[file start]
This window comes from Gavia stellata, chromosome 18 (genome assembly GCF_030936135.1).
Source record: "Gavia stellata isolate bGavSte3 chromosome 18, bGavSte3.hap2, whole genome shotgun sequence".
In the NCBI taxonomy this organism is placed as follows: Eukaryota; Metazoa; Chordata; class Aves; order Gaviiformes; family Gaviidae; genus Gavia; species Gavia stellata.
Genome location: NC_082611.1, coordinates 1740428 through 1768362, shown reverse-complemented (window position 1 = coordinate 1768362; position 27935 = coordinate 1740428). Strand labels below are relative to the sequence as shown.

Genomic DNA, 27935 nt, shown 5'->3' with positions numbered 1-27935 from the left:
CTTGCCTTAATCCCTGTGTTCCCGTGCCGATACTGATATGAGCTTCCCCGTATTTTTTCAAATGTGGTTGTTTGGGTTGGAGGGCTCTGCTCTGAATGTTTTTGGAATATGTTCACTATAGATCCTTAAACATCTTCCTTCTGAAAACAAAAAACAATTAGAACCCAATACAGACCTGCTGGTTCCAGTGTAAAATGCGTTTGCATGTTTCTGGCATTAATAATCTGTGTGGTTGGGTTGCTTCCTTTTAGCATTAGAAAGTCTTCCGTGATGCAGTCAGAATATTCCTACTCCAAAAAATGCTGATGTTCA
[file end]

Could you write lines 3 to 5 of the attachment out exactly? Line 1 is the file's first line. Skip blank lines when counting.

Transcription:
In the NCBI taxonomy this organism is placed as follows: Eukaryota; Metazoa; Chordata; class Aves; order Gaviiformes; family Gaviidae; genus Gavia; species Gavia stellata.
Genome location: NC_082611.1, coordinates 1740428 through 1768362, shown reverse-complemented (window position 1 = coordinate 1768362; position 27935 = coordinate 1740428). Strand labels below are relative to the sequence as shown.

Genomic DNA, 27935 nt, shown 5'->3' with positions numbered 1-27935 from the left: